In Bloom's Taxonomy, knowledge is divided into four categories: 1) factual knowledge, 2) conceptual knowledge, 3) procedural knowledge, 4) meta-cognitive knowledge.

Terminology is a type of factual knowledge which, for example, includes knowledge of scientific terms; while conceptual knowledge is about the interrelationships among the basic elements within a larger structure that enable them to function together.

Some details of knowledge of terminology in A Taxonomy for Learning Teaching and Assessing by Lorin Anderson etc.:

Knowledge of terminology includes knowledge of specific verbal and nonverbal labels and symbols (e.g., words, numerals, signs, pictures}. Each subject matter contains a large number of labels and symbols, both verbal and nonverbal, that have particular referents. They are the basic language of the discipline-the shorthand used by experts to express what they know. In any attempt by experts to communicate with others about phenomena within their discipline, they find it necessary to use the special labels and symbols they have devised. In many cases, it is impossible for experts to discuss problems in their discipline without making use of essential terms. Quite literally, they are unable to even think about many of the phenomena in the discipline unless they use these labels and symbols.

And the explanation of knowledge of classifications and categories:

Subtype Ba includes the specific categories, classes, divisions, and arrangements that are used in different subject matters. As a subject matter develops, individuals who work on it find it advantageous to develop classifications and categories that they can use to structure and systematize the phenomena. This type of knowledge is somewhat more general and often more abstract than the knowledge of terminology and specific facts. Each subject matter has a set of categories that are used to discover new elements as well as to deal with them once they are discovered. Classifications and categories differ from terminology and facts in that they form the connecting links between and among specific elements.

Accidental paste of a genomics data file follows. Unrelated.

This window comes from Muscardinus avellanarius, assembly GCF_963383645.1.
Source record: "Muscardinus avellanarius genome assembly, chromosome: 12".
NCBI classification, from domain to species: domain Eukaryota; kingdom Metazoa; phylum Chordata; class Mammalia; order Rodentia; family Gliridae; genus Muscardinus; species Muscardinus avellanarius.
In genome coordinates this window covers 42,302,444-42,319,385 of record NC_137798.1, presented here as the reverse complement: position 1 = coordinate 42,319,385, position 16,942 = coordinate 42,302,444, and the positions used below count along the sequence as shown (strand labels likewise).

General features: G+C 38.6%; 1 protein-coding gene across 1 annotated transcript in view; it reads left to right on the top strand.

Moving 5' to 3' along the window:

If I am not wrong, a scientific term may also include such interrelationships since most terms can be further categorized into more specific terms. For instance, a third grade in primary school learns the terminology mean or average[1], and for them the mean or average should be a terminology in factual knowledge. But for high school students there are many types of mean: arithmetic mean, weighted mean, geometric mean and harmonic mean, then for them mean is conceptual knowledge(classifications and categories).

I wonder if my thinking of the relativeness of the terminology knowledge is right? If not, how to interpret that kind of knowledge? Thanks in advance and any advice would be highly appreciated.


1 Answer 1


Indeed from your non-trivial description this sounds confusing and may not be necessarily mutually exclusive for such taxonomy (aren't most taxonomy like this as reflected in the usual multiple complex inheritance diagrams?). Specifically based on contemporary cognitive science knowledge, the above factual knowledge could be related to the famous long term explicit memory and above conceptual and procedural knowledge are related to long term implicit memory. Finally meta-cognitive knowledge may be related to higher order consciousness only possessed by some types of mammals and surprisingly also some birds which could pass the famous mirror test for self-awareness.

Explicit memory is the conscious, intentional recollection of factual information, previous experiences, and concepts.[1] This type of memory is dependent upon three processes: acquisition, consolidation, and retrieval.[2][3] Explicit memory can be divided into two categories: episodic memory, which stores specific personal experiences, and semantic memory, which stores factual information.[4] Explicit memory requires gradual learning, with multiple presentations of a stimulus and response.

most common forms is procedural memory, which allows people to perform certain tasks without conscious awareness of these previous experiences; for example, remembering how to tie one's shoes or ride a bicycle without consciously thinking about those activities... Evidence for implicit memory arises in priming, a process whereby subjects are measured by how they have improved their performance on tasks for which they have been subconsciously prepared.[3][4] Implicit memory also leads to the illusory truth effect, which suggests that subjects are more likely to rate as true those statements that they have already heard, regardless of their truthfulness.[5]

In summary, same "average" could be classified as terminology without procedural understanding for children, and also classified as conceptual/procedural for those know what's really going on here under the hood. Finally, there's some scientific evidence about the correlation between REM sleep and procedural knowledge and NREM sleep associated with mere factual terminology knowledge.


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